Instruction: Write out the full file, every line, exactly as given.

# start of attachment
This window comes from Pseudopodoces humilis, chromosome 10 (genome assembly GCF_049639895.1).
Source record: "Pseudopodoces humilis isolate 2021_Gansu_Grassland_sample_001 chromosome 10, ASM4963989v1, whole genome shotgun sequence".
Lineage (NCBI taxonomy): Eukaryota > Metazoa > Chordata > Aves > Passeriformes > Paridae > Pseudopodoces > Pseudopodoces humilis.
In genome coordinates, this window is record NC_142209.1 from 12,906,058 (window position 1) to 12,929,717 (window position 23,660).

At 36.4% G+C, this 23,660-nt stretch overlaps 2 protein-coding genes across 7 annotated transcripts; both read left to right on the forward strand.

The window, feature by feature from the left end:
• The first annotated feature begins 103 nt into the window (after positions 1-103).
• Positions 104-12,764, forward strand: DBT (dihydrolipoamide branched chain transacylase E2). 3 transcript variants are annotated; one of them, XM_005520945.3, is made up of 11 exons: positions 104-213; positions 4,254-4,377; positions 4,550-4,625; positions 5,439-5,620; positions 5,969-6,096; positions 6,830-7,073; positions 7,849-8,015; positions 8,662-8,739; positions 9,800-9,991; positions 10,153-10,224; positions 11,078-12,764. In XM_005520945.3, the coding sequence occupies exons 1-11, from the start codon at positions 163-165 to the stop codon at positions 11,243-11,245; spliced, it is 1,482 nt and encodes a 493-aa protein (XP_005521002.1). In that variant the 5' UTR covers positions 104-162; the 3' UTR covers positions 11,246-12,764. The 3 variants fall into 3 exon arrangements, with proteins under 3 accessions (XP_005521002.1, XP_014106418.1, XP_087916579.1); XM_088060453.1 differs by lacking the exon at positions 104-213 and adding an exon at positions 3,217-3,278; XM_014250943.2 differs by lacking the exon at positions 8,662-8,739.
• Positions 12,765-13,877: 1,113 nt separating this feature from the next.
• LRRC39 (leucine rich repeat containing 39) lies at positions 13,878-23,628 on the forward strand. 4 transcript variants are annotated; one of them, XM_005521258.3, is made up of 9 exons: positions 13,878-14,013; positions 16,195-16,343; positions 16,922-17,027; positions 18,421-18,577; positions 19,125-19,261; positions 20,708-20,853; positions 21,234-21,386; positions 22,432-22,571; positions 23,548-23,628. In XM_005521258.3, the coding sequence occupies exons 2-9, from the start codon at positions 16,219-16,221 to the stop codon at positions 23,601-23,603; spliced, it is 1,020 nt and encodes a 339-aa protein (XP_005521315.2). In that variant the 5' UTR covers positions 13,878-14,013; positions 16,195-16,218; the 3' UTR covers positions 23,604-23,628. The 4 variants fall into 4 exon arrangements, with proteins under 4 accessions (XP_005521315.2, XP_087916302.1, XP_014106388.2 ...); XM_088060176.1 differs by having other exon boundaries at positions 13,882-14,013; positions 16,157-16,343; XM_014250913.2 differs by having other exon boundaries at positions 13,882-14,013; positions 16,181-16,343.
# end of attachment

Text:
This window comes from Pseudopodoces humilis, chromosome 10 (genome assembly GCF_049639895.1).
Source record: "Pseudopodoces humilis isolate 2021_Gansu_Grassland_sample_001 chromosome 10, ASM4963989v1, whole genome shotgun sequence".
Lineage (NCBI taxonomy): Eukaryota > Metazoa > Chordata > Aves > Passeriformes > Paridae > Pseudopodoces > Pseudopodoces humilis.
In genome coordinates, this window is record NC_142209.1 from 12,906,058 (window position 1) to 12,929,717 (window position 23,660).

At 36.4% G+C, this 23,660-nt stretch overlaps 2 protein-coding genes across 7 annotated transcripts; both read left to right on the forward strand.

The window, feature by feature from the left end:
• The first annotated feature begins 103 nt into the window (after positions 1-103).
• Positions 104-12,764, forward strand: DBT (dihydrolipoamide branched chain transacylase E2). 3 transcript variants are annotated; one of them, XM_005520945.3, is made up of 11 exons: positions 104-213; positions 4,254-4,377; positions 4,550-4,625; positions 5,439-5,620; positions 5,969-6,096; positions 6,830-7,073; positions 7,849-8,015; positions 8,662-8,739; positions 9,800-9,991; positions 10,153-10,224; positions 11,078-12,764. In XM_005520945.3, the coding sequence occupies exons 1-11, from the start codon at positions 163-165 to the stop codon at positions 11,243-11,245; spliced, it is 1,482 nt and encodes a 493-aa protein (XP_005521002.1). In that variant the 5' UTR covers positions 104-162; the 3' UTR covers positions 11,246-12,764. The 3 variants fall into 3 exon arrangements, with proteins under 3 accessions (XP_005521002.1, XP_014106418.1, XP_087916579.1); XM_088060453.1 differs by lacking the exon at positions 104-213 and adding an exon at positions 3,217-3,278; XM_014250943.2 differs by lacking the exon at positions 8,662-8,739.
• Positions 12,765-13,877: 1,113 nt separating this feature from the next.
• LRRC39 (leucine rich repeat containing 39) lies at positions 13,878-23,628 on the forward strand. 4 transcript variants are annotated; one of them, XM_005521258.3, is made up of 9 exons: positions 13,878-14,013; positions 16,195-16,343; positions 16,922-17,027; positions 18,421-18,577; positions 19,125-19,261; positions 20,708-20,853; positions 21,234-21,386; positions 22,432-22,571; positions 23,548-23,628. In XM_005521258.3, the coding sequence occupies exons 2-9, from the start codon at positions 16,219-16,221 to the stop codon at positions 23,601-23,603; spliced, it is 1,020 nt and encodes a 339-aa protein (XP_005521315.2). In that variant the 5' UTR covers positions 13,878-14,013; positions 16,195-16,218; the 3' UTR covers positions 23,604-23,628. The 4 variants fall into 4 exon arrangements, with proteins under 4 accessions (XP_005521315.2, XP_087916302.1, XP_014106388.2 ...); XM_088060176.1 differs by having other exon boundaries at positions 13,882-14,013; positions 16,157-16,343; XM_014250913.2 differs by having other exon boundaries at positions 13,882-14,013; positions 16,181-16,343.